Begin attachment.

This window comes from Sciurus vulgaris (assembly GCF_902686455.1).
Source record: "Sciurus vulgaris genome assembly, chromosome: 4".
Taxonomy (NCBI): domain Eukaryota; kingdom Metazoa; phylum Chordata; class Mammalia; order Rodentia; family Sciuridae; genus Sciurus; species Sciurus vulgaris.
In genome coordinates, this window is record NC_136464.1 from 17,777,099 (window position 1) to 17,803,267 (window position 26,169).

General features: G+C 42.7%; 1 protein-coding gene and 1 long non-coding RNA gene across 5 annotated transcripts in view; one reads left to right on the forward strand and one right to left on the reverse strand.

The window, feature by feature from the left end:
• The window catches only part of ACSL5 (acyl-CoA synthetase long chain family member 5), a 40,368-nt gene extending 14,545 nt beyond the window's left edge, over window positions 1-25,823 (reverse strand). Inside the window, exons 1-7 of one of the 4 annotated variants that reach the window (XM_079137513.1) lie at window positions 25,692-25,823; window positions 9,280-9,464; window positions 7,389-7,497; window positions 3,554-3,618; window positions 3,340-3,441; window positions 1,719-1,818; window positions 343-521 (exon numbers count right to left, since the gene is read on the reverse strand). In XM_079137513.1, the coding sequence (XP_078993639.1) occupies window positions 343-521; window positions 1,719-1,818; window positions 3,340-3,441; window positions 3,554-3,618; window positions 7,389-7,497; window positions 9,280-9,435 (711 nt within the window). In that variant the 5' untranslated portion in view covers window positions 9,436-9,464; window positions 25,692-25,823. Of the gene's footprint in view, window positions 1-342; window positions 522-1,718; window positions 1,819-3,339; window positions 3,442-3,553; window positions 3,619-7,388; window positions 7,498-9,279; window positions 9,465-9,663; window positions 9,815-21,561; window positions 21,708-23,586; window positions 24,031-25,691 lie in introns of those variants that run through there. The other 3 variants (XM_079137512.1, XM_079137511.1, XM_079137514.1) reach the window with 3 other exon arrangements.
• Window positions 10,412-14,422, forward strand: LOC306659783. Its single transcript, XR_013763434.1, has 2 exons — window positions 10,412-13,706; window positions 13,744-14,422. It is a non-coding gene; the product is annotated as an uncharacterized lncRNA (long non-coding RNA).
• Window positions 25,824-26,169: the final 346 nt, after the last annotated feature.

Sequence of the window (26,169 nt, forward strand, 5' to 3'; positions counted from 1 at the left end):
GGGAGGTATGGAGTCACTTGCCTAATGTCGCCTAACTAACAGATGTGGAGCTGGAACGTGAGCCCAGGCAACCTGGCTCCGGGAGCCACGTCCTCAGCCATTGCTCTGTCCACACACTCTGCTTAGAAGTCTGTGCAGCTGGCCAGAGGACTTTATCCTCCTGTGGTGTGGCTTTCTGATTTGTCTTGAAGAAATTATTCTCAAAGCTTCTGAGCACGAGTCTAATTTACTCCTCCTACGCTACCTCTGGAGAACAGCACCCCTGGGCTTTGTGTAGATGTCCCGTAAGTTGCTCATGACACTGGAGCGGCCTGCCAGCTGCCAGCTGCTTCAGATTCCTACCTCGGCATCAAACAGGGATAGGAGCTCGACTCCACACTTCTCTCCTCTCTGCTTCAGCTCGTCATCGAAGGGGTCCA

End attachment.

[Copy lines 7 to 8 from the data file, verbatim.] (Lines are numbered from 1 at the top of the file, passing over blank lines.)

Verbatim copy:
• The window catches only part of ACSL5 (acyl-CoA synthetase long chain family member 5), a 40,368-nt gene extending 14,545 nt beyond the window's left edge, over window positions 1-25,823 (reverse strand). Inside the window, exons 1-7 of one of the 4 annotated variants that reach the window (XM_079137513.1) lie at window positions 25,692-25,823; window positions 9,280-9,464; window positions 7,389-7,497; window positions 3,554-3,618; window positions 3,340-3,441; window positions 1,719-1,818; window positions 343-521 (exon numbers count right to left, since the gene is read on the reverse strand). In XM_079137513.1, the coding sequence (XP_078993639.1) occupies window positions 343-521; window positions 1,719-1,818; window positions 3,340-3,441; window positions 3,554-3,618; window positions 7,389-7,497; window positions 9,280-9,435 (711 nt within the window). In that variant the 5' untranslated portion in view covers window positions 9,436-9,464; window positions 25,692-25,823. Of the gene's footprint in view, window positions 1-342; window positions 522-1,718; window positions 1,819-3,339; window positions 3,442-3,553; window positions 3,619-7,388; window positions 7,498-9,279; window positions 9,465-9,663; window positions 9,815-21,561; window positions 21,708-23,586; window positions 24,031-25,691 lie in introns of those variants that run through there. The other 3 variants (XM_079137512.1, XM_079137511.1, XM_079137514.1) reach the window with 3 other exon arrangements.
• Window positions 10,412-14,422, forward strand: LOC306659783. Its single transcript, XR_013763434.1, has 2 exons — window positions 10,412-13,706; window positions 13,744-14,422. It is a non-coding gene; the product is annotated as an uncharacterized lncRNA (long non-coding RNA).